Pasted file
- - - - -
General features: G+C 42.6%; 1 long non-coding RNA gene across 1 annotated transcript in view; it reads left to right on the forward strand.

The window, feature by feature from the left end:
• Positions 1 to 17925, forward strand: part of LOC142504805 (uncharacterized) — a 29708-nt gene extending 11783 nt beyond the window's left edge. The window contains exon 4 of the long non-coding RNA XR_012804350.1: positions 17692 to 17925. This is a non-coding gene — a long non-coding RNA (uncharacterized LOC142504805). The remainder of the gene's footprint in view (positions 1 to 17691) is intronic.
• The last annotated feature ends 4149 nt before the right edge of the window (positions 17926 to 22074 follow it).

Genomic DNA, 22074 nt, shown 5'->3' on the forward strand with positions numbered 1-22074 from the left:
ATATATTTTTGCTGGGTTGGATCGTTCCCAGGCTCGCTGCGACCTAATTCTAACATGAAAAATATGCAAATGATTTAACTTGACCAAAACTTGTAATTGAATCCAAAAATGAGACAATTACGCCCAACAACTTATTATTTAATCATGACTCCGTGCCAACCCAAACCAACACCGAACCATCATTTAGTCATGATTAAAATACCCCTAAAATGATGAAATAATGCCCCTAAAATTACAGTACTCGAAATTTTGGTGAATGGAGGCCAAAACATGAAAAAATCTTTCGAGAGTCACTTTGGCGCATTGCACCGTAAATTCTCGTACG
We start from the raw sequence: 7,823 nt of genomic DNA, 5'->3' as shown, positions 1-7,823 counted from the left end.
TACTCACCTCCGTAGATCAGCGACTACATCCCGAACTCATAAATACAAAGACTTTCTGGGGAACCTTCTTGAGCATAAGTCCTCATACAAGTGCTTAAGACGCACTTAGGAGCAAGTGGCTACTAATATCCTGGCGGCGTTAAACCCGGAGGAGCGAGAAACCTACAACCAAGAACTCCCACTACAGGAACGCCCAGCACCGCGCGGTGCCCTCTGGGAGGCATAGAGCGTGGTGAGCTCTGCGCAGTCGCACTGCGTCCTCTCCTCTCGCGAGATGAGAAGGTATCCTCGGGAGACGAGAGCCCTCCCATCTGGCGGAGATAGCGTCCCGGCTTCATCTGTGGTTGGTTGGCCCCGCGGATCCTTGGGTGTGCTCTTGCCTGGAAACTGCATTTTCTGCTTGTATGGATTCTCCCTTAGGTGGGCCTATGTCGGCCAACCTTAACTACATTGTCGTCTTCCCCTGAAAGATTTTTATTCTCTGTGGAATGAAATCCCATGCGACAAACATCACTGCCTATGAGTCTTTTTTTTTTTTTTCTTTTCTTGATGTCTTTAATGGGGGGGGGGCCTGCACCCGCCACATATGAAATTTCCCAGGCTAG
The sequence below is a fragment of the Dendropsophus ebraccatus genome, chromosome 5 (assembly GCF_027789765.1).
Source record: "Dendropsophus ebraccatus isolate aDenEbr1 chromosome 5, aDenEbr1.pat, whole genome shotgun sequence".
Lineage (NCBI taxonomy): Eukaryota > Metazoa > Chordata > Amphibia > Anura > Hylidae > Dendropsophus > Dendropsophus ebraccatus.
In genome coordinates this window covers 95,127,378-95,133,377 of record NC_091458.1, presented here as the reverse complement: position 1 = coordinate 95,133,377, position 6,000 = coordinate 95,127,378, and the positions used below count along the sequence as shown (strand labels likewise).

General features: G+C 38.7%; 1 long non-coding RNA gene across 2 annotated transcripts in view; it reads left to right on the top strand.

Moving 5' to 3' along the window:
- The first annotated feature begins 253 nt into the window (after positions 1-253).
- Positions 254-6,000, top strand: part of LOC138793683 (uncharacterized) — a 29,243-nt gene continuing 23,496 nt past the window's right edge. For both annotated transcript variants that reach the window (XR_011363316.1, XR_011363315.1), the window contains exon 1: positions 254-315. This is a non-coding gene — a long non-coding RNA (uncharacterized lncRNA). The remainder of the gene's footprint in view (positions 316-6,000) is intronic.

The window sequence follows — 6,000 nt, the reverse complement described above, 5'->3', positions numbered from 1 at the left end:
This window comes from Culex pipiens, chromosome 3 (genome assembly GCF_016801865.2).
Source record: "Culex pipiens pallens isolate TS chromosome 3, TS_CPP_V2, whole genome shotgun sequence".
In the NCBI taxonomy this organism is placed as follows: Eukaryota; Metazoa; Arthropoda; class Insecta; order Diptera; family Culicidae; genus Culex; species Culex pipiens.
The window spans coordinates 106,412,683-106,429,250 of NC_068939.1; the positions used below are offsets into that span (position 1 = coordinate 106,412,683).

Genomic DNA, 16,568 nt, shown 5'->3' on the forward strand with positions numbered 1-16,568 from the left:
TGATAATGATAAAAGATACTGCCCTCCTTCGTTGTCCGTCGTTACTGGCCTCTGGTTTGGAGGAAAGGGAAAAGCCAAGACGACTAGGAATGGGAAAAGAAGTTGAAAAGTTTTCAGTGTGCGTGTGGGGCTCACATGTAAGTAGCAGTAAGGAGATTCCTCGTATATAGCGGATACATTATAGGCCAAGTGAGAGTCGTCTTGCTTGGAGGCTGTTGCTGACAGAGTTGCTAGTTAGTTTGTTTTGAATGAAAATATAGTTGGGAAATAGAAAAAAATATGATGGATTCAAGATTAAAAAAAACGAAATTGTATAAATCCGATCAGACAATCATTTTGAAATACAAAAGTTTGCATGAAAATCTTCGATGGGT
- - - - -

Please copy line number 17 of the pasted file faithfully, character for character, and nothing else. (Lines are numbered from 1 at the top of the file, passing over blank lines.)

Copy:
The window sequence follows — 6,000 nt, the reverse complement described above, 5'->3', positions numbered from 1 at the left end: